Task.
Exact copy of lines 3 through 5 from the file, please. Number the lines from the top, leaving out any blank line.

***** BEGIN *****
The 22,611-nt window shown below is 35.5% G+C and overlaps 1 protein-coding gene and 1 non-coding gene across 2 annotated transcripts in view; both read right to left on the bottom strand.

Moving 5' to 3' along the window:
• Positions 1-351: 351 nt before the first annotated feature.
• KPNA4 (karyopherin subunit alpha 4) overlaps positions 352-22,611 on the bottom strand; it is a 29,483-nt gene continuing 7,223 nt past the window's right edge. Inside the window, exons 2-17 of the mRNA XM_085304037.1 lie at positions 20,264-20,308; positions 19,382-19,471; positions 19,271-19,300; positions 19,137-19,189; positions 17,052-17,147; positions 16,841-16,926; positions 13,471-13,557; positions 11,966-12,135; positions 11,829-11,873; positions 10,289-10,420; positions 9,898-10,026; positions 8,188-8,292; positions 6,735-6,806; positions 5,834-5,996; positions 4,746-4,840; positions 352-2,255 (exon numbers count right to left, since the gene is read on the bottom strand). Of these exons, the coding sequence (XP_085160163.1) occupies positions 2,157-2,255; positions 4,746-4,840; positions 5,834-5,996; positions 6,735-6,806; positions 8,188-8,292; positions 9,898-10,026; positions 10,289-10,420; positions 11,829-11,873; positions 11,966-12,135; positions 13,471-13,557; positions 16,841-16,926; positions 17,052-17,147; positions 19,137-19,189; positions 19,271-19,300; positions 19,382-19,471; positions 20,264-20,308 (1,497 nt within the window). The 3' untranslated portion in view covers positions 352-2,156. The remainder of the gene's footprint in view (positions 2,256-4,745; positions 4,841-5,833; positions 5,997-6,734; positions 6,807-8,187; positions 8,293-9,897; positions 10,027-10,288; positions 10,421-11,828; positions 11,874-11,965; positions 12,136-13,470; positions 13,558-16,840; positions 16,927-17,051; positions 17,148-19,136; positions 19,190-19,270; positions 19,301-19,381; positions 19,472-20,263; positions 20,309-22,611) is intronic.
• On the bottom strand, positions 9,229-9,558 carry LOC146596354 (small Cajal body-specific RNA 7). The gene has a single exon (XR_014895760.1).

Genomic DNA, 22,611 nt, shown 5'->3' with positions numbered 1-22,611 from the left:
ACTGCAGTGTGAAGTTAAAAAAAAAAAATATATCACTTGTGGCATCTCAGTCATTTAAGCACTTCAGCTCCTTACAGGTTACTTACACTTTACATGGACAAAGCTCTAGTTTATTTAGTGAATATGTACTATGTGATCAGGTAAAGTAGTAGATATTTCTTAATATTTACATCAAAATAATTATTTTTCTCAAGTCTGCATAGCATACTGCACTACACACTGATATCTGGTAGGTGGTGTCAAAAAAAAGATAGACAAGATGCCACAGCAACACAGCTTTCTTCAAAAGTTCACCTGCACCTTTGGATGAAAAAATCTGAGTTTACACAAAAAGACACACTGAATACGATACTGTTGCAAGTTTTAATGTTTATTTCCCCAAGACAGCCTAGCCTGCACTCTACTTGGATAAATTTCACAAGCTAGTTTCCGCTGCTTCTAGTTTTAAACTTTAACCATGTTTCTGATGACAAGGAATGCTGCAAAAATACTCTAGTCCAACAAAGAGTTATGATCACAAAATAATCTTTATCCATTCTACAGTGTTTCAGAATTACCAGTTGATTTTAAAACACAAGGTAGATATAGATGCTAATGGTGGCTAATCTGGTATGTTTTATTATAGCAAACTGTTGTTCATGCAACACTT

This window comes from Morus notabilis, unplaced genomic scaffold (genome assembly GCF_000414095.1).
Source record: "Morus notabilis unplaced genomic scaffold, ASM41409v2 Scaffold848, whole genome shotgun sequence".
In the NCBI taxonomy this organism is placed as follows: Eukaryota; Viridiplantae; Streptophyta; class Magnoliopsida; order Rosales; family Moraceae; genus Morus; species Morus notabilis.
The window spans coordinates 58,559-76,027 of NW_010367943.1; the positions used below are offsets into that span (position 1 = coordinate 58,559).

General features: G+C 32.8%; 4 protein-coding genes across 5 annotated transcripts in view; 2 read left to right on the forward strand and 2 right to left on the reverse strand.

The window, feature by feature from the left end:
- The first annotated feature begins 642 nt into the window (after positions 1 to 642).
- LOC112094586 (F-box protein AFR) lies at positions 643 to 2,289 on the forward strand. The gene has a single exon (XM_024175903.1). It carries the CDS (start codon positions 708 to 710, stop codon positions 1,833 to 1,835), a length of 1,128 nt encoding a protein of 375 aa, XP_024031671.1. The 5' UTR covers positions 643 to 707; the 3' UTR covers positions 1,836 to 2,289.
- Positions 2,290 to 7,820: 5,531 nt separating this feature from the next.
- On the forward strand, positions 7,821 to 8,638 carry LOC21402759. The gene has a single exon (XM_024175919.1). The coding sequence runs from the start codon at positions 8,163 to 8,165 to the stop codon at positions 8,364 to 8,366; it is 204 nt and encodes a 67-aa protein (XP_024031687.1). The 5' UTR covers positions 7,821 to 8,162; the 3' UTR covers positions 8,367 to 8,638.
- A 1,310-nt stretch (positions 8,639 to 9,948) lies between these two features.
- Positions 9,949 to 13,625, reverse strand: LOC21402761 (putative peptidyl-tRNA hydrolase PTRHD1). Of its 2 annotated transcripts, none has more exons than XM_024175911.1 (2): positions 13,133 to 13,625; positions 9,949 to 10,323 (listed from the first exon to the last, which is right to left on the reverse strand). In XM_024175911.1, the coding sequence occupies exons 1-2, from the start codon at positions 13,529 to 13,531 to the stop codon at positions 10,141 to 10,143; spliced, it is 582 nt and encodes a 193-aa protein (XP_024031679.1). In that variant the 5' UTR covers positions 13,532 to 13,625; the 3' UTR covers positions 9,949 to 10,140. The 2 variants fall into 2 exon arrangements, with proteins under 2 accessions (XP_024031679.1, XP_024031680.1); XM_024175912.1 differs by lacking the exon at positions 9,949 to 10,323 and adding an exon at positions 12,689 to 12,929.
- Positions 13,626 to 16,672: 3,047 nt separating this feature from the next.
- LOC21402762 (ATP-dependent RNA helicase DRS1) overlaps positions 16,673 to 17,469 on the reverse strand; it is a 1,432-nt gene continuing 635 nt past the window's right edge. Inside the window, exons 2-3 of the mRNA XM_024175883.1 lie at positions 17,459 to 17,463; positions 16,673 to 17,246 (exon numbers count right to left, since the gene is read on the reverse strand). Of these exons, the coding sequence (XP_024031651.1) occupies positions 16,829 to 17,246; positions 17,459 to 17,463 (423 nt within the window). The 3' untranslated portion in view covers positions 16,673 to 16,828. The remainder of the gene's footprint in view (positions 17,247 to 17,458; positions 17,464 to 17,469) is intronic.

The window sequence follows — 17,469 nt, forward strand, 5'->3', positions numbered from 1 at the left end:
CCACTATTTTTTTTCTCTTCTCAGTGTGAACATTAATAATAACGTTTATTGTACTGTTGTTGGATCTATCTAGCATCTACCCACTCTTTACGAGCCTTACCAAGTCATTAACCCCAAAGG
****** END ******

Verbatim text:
• Positions 1-351: 351 nt before the first annotated feature.
• KPNA4 (karyopherin subunit alpha 4) overlaps positions 352-22,611 on the bottom strand; it is a 29,483-nt gene continuing 7,223 nt past the window's right edge. Inside the window, exons 2-17 of the mRNA XM_085304037.1 lie at positions 20,264-20,308; positions 19,382-19,471; positions 19,271-19,300; positions 19,137-19,189; positions 17,052-17,147; positions 16,841-16,926; positions 13,471-13,557; positions 11,966-12,135; positions 11,829-11,873; positions 10,289-10,420; positions 9,898-10,026; positions 8,188-8,292; positions 6,735-6,806; positions 5,834-5,996; positions 4,746-4,840; positions 352-2,255 (exon numbers count right to left, since the gene is read on the bottom strand). Of these exons, the coding sequence (XP_085160163.1) occupies positions 2,157-2,255; positions 4,746-4,840; positions 5,834-5,996; positions 6,735-6,806; positions 8,188-8,292; positions 9,898-10,026; positions 10,289-10,420; positions 11,829-11,873; positions 11,966-12,135; positions 13,471-13,557; positions 16,841-16,926; positions 17,052-17,147; positions 19,137-19,189; positions 19,271-19,300; positions 19,382-19,471; positions 20,264-20,308 (1,497 nt within the window). The 3' untranslated portion in view covers positions 352-2,156. The remainder of the gene's footprint in view (positions 2,256-4,745; positions 4,841-5,833; positions 5,997-6,734; positions 6,807-8,187; positions 8,293-9,897; positions 10,027-10,288; positions 10,421-11,828; positions 11,874-11,965; positions 12,136-13,470; positions 13,558-16,840; positions 16,927-17,051; positions 17,148-19,136; positions 19,190-19,270; positions 19,301-19,381; positions 19,472-20,263; positions 20,309-22,611) is intronic.
• On the bottom strand, positions 9,229-9,558 carry LOC146596354 (small Cajal body-specific RNA 7). The gene has a single exon (XR_014895760.1).